Feeling clumsy at first because her only previous experience with drawing was to make ‘pictures’ on the ice window of her igloo as a child, Kigusiuq rapidly became engaged by this new activity and quickly proved herself to be a talented and inventive draftsperson with a distinctive personal style.
“Kigusiuq draws inspiration for her art from her experience living on the land as a young woman, and she typically depicts communal activities from traditional Inuit lifestyle. Winter camp scenes, groups traveling on the land by foot or dogteam, and Inuit celebrating traditional drum dances are among her favored subjects, though Kigusiuq occasionally illustrates episodes from traditional Inuit mythology and from the Christian Bible as well. She is best known for her carefully controlled graphite pencil line drawings in which she situates large numbers of people and animals in complex relationships with one another frequently adding Inuktitut syllabic notations to clarify her intent or to present conversation among individuals. She rarely incoporates color, preferring instead the clarity of carefully-drawn line.”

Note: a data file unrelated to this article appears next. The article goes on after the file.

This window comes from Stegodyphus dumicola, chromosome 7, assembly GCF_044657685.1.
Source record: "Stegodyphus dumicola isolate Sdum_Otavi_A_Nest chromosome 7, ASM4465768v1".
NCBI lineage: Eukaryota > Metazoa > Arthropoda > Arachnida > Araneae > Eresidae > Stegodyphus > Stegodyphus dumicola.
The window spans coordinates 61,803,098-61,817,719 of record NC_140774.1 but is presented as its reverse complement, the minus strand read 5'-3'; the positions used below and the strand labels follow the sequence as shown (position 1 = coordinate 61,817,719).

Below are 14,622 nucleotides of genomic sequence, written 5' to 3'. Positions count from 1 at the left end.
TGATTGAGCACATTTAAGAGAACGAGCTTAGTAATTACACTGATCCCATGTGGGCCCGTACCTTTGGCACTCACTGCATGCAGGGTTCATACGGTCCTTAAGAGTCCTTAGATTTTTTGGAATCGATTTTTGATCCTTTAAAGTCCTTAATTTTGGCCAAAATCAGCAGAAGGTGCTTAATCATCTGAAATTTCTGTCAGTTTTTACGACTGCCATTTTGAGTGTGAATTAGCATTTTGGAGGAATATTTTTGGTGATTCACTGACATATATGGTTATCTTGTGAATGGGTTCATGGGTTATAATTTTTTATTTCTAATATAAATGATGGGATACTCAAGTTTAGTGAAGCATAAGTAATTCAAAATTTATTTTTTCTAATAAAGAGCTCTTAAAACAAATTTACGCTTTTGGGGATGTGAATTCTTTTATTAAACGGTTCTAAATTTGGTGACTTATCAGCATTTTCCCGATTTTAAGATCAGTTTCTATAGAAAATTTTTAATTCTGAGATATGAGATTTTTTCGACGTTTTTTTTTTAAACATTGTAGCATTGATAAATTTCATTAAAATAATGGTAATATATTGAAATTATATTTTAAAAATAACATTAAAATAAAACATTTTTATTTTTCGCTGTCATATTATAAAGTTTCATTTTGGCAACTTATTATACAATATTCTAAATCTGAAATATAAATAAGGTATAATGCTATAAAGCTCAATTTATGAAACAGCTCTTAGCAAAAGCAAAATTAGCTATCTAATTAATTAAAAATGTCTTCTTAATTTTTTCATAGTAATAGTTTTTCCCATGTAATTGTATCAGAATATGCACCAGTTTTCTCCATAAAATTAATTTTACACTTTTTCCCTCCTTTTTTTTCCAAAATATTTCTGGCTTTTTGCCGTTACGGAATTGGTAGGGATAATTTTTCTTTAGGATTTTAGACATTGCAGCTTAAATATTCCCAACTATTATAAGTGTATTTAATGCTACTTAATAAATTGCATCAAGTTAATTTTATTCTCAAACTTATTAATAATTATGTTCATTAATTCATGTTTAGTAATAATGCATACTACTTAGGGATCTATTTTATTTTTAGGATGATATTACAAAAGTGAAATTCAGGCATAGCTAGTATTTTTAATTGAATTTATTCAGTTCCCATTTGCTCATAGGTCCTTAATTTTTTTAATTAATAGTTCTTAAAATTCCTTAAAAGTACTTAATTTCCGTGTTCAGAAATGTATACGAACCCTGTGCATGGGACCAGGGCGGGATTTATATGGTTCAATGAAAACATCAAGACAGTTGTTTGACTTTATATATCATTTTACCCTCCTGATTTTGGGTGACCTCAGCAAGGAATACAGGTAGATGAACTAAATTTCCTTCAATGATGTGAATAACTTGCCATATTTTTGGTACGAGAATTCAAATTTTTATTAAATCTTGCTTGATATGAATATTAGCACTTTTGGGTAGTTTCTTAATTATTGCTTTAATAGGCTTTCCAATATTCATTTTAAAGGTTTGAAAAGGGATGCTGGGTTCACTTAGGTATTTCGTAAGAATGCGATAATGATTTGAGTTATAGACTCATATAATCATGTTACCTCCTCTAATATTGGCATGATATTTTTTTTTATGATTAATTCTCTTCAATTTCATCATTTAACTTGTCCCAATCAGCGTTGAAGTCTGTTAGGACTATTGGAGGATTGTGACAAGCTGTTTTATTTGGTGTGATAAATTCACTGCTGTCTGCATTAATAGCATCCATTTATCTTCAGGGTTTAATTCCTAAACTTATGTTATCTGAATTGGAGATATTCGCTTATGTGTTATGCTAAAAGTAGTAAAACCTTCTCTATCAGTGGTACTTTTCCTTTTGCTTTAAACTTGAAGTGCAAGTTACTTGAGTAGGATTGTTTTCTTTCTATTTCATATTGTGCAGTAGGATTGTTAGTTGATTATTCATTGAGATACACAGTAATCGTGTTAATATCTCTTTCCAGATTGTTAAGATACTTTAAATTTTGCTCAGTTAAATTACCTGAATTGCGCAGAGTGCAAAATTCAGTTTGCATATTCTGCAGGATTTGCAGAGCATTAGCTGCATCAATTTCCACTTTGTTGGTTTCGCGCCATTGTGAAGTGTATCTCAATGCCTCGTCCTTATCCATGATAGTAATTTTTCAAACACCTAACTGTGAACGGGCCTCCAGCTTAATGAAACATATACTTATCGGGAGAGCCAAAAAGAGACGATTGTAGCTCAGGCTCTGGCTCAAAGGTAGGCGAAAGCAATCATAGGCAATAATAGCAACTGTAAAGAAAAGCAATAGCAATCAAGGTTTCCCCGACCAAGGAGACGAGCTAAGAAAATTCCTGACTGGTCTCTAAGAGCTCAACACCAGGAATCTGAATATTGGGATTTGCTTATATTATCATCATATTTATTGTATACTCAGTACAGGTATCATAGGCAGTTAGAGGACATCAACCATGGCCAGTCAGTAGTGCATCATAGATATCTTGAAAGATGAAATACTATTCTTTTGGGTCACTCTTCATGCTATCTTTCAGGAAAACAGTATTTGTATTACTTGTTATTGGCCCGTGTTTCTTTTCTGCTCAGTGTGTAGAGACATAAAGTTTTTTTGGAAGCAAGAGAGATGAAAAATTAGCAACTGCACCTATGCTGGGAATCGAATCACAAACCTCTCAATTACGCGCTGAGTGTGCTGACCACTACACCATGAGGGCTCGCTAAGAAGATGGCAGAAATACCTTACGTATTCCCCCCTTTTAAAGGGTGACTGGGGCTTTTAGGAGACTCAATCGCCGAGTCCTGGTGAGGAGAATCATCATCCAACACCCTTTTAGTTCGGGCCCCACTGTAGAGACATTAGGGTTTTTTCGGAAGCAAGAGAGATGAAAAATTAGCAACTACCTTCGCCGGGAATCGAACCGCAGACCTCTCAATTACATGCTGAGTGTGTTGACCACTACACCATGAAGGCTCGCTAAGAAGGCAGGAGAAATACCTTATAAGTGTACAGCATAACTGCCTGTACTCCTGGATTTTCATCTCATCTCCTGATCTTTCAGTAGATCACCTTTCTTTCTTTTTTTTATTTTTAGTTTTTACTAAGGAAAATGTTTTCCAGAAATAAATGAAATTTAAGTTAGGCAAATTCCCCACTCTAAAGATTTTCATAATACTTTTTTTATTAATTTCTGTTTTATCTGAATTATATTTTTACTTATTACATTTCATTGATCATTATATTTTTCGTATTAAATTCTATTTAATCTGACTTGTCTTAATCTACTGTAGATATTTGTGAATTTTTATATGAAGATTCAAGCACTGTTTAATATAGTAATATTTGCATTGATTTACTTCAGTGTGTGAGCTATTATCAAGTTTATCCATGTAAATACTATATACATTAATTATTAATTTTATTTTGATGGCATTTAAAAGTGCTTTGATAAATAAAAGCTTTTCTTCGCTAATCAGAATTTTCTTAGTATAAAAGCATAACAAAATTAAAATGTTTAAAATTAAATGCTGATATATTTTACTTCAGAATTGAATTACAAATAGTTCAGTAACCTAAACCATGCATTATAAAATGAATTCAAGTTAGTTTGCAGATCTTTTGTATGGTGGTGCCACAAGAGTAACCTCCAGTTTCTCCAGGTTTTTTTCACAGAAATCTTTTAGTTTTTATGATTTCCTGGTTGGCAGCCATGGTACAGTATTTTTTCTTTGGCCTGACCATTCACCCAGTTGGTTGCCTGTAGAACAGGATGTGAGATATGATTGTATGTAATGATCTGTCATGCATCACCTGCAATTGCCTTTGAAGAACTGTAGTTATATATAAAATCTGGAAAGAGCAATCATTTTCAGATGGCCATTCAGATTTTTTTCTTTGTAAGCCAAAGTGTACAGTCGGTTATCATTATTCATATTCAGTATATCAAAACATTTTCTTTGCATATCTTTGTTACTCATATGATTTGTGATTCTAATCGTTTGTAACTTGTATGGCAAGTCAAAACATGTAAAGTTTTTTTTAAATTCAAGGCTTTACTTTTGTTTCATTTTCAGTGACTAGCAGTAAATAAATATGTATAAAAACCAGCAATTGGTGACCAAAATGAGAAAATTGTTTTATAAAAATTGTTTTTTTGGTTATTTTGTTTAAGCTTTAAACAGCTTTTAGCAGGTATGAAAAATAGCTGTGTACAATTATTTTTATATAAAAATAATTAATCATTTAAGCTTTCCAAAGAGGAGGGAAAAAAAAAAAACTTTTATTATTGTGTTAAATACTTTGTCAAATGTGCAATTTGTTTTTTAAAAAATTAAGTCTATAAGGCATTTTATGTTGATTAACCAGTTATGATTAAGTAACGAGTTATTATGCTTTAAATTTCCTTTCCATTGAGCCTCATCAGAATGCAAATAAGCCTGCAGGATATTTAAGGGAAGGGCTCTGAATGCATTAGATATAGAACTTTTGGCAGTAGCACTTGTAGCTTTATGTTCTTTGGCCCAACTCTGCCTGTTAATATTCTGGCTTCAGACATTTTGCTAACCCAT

Marion E. Jackson in “North American Women Artists of the Twentieth Century: A Biographical Dictionary”, 1995